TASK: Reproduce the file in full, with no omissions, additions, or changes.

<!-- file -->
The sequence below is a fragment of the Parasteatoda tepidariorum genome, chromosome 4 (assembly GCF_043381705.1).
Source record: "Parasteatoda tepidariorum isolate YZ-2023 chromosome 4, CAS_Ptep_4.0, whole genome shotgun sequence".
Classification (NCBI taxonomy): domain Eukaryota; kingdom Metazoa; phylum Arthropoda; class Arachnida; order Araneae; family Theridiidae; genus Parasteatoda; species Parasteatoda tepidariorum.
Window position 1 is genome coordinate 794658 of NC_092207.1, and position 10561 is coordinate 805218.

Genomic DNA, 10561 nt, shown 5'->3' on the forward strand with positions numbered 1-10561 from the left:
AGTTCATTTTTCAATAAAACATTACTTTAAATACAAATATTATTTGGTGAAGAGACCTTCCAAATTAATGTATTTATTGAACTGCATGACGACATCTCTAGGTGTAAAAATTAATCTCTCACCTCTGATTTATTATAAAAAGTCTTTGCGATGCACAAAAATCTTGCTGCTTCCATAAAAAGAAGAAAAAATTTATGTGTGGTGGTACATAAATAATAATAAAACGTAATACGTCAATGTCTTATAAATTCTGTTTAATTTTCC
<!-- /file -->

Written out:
The sequence below is a fragment of the Parasteatoda tepidariorum genome, chromosome 4 (assembly GCF_043381705.1).
Source record: "Parasteatoda tepidariorum isolate YZ-2023 chromosome 4, CAS_Ptep_4.0, whole genome shotgun sequence".
Classification (NCBI taxonomy): domain Eukaryota; kingdom Metazoa; phylum Arthropoda; class Arachnida; order Araneae; family Theridiidae; genus Parasteatoda; species Parasteatoda tepidariorum.
Window position 1 is genome coordinate 794658 of NC_092207.1, and position 10561 is coordinate 805218.

Genomic DNA, 10561 nt, shown 5'->3' on the forward strand with positions numbered 1-10561 from the left:
AGTTCATTTTTCAATAAAACATTACTTTAAATACAAATATTATTTGGTGAAGAGACCTTCCAAATTAATGTATTTATTGAACTGCATGACGACATCTCTAGGTGTAAAAATTAATCTCTCACCTCTGATTTATTATAAAAAGTCTTTGCGATGCACAAAAATCTTGCTGCTTCCATAAAAAGAAGAAAAAATTTATGTGTGGTGGTACATAAATAATAATAAAACGTAATACGTCAATGTCTTATAAATTCTGTTTAATTTTCC